Understanding the Tax Consequences of Marital Property Division and Support
While the big picture of marital property division is enough for most divorcing couples to consider, an experienced divorce lawyer will be looking at the details, including the tax implications of any proposed divorce agreement.
All of the issues to be decided in a divorce-divisions of property, retirement plans, or pension funds, alimony, spousal support and child support --can have beneficial or costly and will discuses tax issues for couples at any income level.
At Bennett & Associates we provide our clients with a thorough review of the tax consequences of every option under consideration in divorce negotiations and can discuss tax issues with clients and where necessary, we will bring in tax counsel to handle offers of compromise and complex tax issues which are not part of our everyday practice. Contact the divorce attorneys at Bennett & Associates to schedule a consultation.
Knowledgeable and Experienced in Tax Law and Divorce
You will find the legal team at Bennett & Associates to be knowledgeable and well-prepared to assist you in understanding the tax implications of various assets under consideration in your property division case.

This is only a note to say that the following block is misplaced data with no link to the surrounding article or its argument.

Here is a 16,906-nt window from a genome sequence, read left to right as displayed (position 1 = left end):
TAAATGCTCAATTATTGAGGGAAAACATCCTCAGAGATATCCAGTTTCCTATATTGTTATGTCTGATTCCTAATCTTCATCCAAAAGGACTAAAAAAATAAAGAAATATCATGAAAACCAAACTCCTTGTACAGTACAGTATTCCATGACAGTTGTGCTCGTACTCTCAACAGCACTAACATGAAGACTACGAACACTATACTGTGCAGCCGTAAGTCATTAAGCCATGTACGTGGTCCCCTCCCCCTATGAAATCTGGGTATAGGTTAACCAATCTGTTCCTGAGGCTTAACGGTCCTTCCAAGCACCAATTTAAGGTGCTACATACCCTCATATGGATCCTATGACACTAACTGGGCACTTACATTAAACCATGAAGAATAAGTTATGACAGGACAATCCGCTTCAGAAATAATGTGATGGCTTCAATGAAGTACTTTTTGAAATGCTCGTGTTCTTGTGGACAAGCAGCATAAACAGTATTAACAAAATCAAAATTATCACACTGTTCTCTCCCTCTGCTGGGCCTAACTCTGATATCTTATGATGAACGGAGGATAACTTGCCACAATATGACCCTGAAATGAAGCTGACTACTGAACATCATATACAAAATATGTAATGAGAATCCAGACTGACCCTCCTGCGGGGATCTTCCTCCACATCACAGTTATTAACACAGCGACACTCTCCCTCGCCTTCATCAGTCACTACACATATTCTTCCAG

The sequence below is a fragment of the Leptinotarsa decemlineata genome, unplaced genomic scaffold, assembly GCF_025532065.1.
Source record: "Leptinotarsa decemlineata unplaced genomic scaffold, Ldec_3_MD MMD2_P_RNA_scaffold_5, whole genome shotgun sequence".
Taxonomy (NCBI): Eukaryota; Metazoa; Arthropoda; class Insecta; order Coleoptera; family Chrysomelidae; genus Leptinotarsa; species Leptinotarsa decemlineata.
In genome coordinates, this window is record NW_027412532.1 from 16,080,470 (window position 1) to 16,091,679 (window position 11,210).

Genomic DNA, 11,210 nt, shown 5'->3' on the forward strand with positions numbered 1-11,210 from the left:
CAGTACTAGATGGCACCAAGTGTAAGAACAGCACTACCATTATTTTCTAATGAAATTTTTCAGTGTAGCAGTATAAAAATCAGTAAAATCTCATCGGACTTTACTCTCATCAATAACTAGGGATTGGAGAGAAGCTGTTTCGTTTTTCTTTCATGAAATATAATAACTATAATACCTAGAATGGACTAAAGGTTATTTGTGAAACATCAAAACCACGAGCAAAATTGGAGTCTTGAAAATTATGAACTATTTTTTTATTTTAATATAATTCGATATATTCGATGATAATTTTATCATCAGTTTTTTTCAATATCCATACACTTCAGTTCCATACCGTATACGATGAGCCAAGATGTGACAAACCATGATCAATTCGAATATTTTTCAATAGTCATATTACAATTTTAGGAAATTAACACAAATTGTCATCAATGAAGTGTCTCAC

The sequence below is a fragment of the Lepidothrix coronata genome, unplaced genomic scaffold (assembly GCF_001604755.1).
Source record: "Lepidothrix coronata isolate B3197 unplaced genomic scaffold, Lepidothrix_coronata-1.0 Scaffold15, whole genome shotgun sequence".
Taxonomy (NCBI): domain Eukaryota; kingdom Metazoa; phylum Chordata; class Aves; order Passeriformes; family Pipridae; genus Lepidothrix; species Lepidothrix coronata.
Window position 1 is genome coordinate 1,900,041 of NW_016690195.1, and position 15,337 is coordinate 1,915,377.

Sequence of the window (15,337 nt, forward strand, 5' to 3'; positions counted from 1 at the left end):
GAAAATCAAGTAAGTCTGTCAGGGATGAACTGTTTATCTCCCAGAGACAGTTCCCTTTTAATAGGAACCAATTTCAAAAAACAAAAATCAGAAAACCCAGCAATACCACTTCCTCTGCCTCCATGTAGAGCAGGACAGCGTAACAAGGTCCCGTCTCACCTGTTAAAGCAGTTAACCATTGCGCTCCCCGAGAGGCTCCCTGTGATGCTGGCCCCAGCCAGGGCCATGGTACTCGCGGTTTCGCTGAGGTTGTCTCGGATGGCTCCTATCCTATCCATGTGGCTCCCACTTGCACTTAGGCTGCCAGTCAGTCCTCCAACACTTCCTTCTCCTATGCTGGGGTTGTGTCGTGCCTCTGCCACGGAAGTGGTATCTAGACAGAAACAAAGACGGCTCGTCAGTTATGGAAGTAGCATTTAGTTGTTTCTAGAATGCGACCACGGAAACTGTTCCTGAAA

With almost 30 years of experience in divorce and property division, attorney Elizabeth Bennett has provided continuing education to accountants on the tax implications of divorce.
Issues to Consider in Property Division: Set forth below, is an incomplete synopsis of key elements of divorce taxation. You should research this issues further with a lawyer or accountant before filing a related return or a final property settlement.
- Tax Exemptions for Children: For most middle income people, the decision about who can claim the child dependency exemption (IRS form 8332) will be very important. There is a significant tax advantage to being able to file as "head of household." The Earned Income Tax Credit may also be available to you.
- Capital Gains from Sale of Residence: Under Section 121 of the Internal Revenue Code, the IRS allows you to exclude from taxation the income you make from the sale of your primary residence (up to a certain amount) if you qualify for the exclusion. Up to sale price of $500K if married and $250 if you are single.
- Division of a Pension or Retirement Plan: While divorcing spouses may be required to divide the assets in a pension or retirement plan, a pension could be disqualified taxed if the division is not done properly, so special rules must be followed. Learn more about pension division.
- Deductibility of Support: Alimony is tax deductible, but child support is not.
Tax Filing Considerations
There is a great deal of strategy involved in tax filing during divorce. We can advise you on whether to file jointly or separately during the divorce proceedings. If you have concerns about possible tax fraud being committed by your spouse, we can assist you in seeking an innocent spouse ruling and in amending any fraudulent returns.